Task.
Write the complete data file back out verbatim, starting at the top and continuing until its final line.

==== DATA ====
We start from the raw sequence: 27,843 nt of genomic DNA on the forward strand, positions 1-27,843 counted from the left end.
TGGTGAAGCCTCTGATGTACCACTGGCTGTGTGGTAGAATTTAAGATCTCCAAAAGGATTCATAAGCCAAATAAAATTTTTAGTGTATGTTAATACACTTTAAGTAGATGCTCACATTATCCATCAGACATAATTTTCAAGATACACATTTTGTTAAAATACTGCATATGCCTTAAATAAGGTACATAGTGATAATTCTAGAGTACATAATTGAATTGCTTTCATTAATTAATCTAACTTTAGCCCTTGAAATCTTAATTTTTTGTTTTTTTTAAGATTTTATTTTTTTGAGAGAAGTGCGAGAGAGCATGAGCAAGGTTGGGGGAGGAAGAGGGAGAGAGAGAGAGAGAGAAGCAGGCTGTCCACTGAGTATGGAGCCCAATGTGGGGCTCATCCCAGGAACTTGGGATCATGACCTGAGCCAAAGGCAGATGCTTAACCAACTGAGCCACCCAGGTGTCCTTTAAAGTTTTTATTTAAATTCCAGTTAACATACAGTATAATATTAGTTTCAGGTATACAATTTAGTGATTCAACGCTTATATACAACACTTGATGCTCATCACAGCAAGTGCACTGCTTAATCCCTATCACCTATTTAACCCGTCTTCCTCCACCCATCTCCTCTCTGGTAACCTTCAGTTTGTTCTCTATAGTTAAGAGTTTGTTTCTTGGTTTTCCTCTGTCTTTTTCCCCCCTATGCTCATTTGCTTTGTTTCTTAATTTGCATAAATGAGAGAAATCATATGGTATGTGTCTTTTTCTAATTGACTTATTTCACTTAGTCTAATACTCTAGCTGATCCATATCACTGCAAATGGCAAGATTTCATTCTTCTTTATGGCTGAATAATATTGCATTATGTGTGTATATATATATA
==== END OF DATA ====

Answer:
We start from the raw sequence: 27,843 nt of genomic DNA on the forward strand, positions 1-27,843 counted from the left end.
TGGTGAAGCCTCTGATGTACCACTGGCTGTGTGGTAGAATTTAAGATCTCCAAAAGGATTCATAAGCCAAATAAAATTTTTAGTGTATGTTAATACACTTTAAGTAGATGCTCACATTATCCATCAGACATAATTTTCAAGATACACATTTTGTTAAAATACTGCATATGCCTTAAATAAGGTACATAGTGATAATTCTAGAGTACATAATTGAATTGCTTTCATTAATTAATCTAACTTTAGCCCTTGAAATCTTAATTTTTTGTTTTTTTTAAGATTTTATTTTTTTGAGAGAAGTGCGAGAGAGCATGAGCAAGGTTGGGGGAGGAAGAGGGAGAGAGAGAGAGAGAGAAGCAGGCTGTCCACTGAGTATGGAGCCCAATGTGGGGCTCATCCCAGGAACTTGGGATCATGACCTGAGCCAAAGGCAGATGCTTAACCAACTGAGCCACCCAGGTGTCCTTTAAAGTTTTTATTTAAATTCCAGTTAACATACAGTATAATATTAGTTTCAGGTATACAATTTAGTGATTCAACGCTTATATACAACACTTGATGCTCATCACAGCAAGTGCACTGCTTAATCCCTATCACCTATTTAACCCGTCTTCCTCCACCCATCTCCTCTCTGGTAACCTTCAGTTTGTTCTCTATAGTTAAGAGTTTGTTTCTTGGTTTTCCTCTGTCTTTTTCCCCCCTATGCTCATTTGCTTTGTTTCTTAATTTGCATAAATGAGAGAAATCATATGGTATGTGTCTTTTTCTAATTGACTTATTTCACTTAGTCTAATACTCTAGCTGATCCATATCACTGCAAATGGCAAGATTTCATTCTTCTTTATGGCTGAATAATATTGCATTATGTGTGTATATATATATA